'Scholarship' contestants should know about U.S.

Some years back, the Miss America Organization began referring to itself as the world's largest provider of scholarship assistance for young women, a response to those who complained that the pageant was simply a grandiose beauty contest.
And while thousands of contestants around the nation who didn't make it to Atlantic City may have received some money to continue their educations -- despite the fact that many are already out of college -- the inability of Miss America finalists to answer some fairly basic questions about the United States and its treasured institutions shows that attractive as they may be and as talented as they may be, scholars they ain't.
There she is: In all fairness, the new Miss America, Katie Harman, does have legitimate academic credentials: she received an Oregon Laurels Scholarship; is on the Portland State University Dean's list; received the President's Award for Educational Excellence and an Oregon Scholar designation. And she did answer six of the eight questions correctly.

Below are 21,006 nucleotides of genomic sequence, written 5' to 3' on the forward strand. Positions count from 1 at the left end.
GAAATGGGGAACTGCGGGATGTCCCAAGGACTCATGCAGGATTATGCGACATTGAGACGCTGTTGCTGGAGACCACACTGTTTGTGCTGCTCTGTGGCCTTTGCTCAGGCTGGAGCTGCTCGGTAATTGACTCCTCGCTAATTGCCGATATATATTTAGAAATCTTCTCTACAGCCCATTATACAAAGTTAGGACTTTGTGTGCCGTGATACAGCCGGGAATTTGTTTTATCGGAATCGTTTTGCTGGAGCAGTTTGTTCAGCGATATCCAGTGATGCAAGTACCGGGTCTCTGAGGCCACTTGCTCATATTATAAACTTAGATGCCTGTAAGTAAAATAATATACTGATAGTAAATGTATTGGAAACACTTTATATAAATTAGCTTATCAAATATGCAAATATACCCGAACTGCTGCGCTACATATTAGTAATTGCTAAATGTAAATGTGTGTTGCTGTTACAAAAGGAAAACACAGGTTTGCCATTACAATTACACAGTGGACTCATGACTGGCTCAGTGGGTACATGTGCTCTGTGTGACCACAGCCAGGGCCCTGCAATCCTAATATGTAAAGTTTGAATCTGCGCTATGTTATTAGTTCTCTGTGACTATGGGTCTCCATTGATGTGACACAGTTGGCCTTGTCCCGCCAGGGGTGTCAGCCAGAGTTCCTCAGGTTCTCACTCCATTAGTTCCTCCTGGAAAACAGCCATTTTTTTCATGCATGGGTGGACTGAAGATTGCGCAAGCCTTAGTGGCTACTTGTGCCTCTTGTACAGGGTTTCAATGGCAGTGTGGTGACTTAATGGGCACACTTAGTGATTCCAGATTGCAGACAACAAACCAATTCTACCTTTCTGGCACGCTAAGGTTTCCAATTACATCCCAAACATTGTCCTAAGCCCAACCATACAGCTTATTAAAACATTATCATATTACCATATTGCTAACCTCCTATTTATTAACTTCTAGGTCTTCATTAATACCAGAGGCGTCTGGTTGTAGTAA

The others didn't fare so well.
And what were these tough questions -- all multiple choice -- that stumped the "scholars"?
Which country gave the Statue of Liberty to the United States as a gift? (France)
Who was the first African-American justice of the U.S. Supreme Court? (Thurgood Marshall)
Which of these historical documents begins "When in the course of human events ..." (The Declaration of Independence)
Which of these monuments has as its inscription, "Give me your tired, your poor, your huddled masses yearning to breathe free? (The Statue of Liberty)
At no time in American history have there been so many living American presidents, how many are there today? (Six)
What is the highest judicial authority in the United States? (U.S. Supreme Court)
Started by the Kennedy administration this world-wide service organization is celebrating its 40-year anniversary. What organization is this? (The Peace Corps)
A diabetic, this Emmy-award winning actress recently spoke to Congress about finding a cure for diabetes using stem-cell research. Who is she? (Mary Tyler Moore)
Miss America officials said that the "Knowledge and Understanding & quot; phase of the competition would be an opportunity for each contestant to distinguish herself as a woman who is sensitive to -- and aware of -- current events, U.S. history and U.S. government. It didn't quite work out that way.
Perhaps they should simply stick with the new "Lifestyle and Fitness phase of the competition" (read swimsuit) and the "Presence and Poise phase of the competition" (read skin-tight evening gown) and leave the quiz show to Regis Philbin.

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